• There is an apple on the table - На столе лежит яблоко.
  • The apple is on the table - Яблоко лежит на столе.


On the table there's an apple == On the table is an apple. I would argue the second construction should be accepted. For this example and others.


Maybe it wasn't accepted because the "There is" was actually a word, and they wanted to make sure you caught it.


"There on thr table is an apple" is not accepted.


That's because "the" is spelled without an "R". ;)


There lies an apple on the table should be accepted.


Still not accepted on 05/2017. Reported.


Sounds like the beginning of a funeral mass for an apple. D:


Can't apples sit in English? Как вы думаете?


In Russian only animate objects sit. Inanimate objects lay or stand


Interesting; in English it's the opposite - see above.


Not necessarily, in English I could say that my umbrella was standing in the corner and you would know that I had left it propped upright, as opposed to it's lying on the floor of my car. So, something long can be stood up. I would say an apple or teacup is sitting on the table, but my book is lying on the table. I think that "sitting" is more often used in English. You can also have a picture hanging on a wall, even though it is not actively doing that either. We have secured it to the wall.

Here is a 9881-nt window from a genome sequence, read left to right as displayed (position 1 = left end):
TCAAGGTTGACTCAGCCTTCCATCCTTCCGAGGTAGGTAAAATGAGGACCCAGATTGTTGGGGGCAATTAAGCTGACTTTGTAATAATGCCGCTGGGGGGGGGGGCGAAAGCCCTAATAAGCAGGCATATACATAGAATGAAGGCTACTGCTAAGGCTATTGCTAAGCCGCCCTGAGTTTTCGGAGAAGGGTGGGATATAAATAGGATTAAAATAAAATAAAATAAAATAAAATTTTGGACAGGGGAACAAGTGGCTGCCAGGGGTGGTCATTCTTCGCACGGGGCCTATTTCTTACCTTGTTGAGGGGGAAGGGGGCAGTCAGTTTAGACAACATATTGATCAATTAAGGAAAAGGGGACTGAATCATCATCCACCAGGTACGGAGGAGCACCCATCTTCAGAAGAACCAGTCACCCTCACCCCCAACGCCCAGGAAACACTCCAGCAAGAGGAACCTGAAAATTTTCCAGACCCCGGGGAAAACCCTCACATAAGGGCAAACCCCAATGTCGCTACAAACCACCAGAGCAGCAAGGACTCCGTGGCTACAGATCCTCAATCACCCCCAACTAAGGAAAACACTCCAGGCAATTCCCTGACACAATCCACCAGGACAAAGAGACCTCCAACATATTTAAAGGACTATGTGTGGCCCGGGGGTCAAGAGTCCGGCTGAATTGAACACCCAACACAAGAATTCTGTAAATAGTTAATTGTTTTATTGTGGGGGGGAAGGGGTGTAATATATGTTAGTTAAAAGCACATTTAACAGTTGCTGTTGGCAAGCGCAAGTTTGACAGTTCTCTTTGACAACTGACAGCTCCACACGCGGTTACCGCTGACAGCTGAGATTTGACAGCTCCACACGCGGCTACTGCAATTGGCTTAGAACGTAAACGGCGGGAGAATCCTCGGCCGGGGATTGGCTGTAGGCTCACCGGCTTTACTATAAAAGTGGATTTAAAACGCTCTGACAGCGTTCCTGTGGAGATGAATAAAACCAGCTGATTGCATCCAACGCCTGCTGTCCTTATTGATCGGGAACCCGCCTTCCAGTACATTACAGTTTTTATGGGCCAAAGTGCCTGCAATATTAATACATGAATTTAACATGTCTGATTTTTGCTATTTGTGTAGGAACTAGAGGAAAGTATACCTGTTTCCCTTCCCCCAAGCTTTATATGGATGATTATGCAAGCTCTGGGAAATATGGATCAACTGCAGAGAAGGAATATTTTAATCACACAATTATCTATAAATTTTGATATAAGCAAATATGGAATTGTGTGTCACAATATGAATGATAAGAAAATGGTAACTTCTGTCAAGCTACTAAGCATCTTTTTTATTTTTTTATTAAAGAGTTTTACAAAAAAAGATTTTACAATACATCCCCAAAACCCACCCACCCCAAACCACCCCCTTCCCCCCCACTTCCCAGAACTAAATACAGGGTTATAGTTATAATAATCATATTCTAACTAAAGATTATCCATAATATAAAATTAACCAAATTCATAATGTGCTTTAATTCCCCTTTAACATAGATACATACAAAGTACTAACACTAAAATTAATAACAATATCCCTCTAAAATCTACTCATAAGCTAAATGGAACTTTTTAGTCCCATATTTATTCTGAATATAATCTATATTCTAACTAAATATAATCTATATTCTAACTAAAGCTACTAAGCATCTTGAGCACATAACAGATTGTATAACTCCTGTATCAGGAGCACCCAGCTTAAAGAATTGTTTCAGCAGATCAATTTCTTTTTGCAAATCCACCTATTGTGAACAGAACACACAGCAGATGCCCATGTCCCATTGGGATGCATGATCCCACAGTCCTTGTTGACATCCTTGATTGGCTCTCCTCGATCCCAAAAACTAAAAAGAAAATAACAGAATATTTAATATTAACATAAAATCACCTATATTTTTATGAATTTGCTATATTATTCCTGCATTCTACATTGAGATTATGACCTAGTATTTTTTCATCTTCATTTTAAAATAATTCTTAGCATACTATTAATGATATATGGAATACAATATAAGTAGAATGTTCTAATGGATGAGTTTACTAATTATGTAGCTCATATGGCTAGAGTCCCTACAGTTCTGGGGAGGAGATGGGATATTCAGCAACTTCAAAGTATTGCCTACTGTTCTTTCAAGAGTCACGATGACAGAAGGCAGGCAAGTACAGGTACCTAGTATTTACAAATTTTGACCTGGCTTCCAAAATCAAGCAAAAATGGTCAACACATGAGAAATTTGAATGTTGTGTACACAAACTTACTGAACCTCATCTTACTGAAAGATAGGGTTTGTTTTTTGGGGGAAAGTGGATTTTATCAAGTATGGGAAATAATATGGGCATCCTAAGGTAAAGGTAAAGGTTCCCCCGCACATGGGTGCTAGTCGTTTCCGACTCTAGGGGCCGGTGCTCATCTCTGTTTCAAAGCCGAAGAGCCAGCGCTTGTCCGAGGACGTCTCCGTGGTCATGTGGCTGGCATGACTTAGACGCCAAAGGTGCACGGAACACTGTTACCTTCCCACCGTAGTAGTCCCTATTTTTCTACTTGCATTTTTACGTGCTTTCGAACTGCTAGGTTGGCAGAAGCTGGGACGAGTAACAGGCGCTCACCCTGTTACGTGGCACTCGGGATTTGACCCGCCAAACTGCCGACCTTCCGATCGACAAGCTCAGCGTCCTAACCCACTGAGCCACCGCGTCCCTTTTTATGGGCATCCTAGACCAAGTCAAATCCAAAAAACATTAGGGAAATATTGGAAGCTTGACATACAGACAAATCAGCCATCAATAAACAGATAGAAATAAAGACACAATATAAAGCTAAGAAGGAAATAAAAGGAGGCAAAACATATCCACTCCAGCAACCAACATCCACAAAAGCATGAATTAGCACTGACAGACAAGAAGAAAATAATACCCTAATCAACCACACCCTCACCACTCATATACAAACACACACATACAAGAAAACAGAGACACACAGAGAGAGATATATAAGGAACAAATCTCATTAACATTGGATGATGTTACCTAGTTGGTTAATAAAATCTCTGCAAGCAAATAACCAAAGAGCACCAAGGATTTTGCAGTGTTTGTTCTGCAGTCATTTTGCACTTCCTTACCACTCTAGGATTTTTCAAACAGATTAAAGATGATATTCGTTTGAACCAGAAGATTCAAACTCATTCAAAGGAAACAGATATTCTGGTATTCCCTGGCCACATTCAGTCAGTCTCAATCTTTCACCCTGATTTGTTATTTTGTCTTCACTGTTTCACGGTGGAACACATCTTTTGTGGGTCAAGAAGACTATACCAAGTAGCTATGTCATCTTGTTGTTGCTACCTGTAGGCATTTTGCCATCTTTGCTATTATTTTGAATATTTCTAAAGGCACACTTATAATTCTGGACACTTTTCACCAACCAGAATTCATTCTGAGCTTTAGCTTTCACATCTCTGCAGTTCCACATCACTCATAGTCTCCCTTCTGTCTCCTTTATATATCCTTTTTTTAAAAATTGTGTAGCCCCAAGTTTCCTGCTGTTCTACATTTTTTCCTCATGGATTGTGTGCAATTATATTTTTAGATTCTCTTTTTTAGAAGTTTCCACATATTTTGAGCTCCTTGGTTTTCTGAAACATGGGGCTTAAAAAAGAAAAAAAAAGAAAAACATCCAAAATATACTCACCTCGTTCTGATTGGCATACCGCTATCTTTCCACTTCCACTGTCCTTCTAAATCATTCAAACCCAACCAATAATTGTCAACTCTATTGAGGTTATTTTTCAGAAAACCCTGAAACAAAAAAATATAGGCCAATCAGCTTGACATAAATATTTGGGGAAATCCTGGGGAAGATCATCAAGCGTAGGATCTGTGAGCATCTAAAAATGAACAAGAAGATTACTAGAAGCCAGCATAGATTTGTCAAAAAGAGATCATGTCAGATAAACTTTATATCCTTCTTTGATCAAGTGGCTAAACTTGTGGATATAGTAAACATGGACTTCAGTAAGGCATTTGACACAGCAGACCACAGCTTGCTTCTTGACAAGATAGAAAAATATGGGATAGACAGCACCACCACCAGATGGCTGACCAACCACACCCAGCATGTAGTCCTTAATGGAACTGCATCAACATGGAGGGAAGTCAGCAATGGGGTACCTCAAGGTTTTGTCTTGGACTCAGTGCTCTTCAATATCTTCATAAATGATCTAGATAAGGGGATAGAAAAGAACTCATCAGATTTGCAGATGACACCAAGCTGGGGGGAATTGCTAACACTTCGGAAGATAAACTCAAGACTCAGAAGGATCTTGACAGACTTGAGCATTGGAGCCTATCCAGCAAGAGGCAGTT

Sure... but in English inanimate objects sit all time, especially on elevated flat surfaces like shelves and tables, and that is what is meant here. In English it weird for an apple to lay or stand anywhere off the ground.


Can we just take out the лежит? Will it hold the same meaning? Itll be на столе яблоко.


I'm getting flashbacks to German and Dutch here...how strict is Russian about "you should not use is to describe location?" (Although, since Russian doesn't really use an is I guess it would be more like "how wrong is Яблоко - на столе"?)



1) You can use is for location, it's just awkward in many cases. "На столе есть яблоко" is correct, but sounds very strange in Russian.

2) In "Яблоко - на столе", the subject is the apple, so it translates to: The apple is on the table. So, like in English, it can be used if you know in advance that there in an apple, but don't know where it is. The sentence "There is an apple on the table", however, doesn't assume prior knowledge of the apple's existence.


Why is it столе here? I thought that, being in the accusative, and being an inanimate object, it would keep the nominative? ie. стол.


It's in the prepositional case here, not the accusative. The accusative case would indeed be стол.


So what I understood from the comments is that лежать is used for horizontal position and стоять for vertical position, but when do we use сидеть?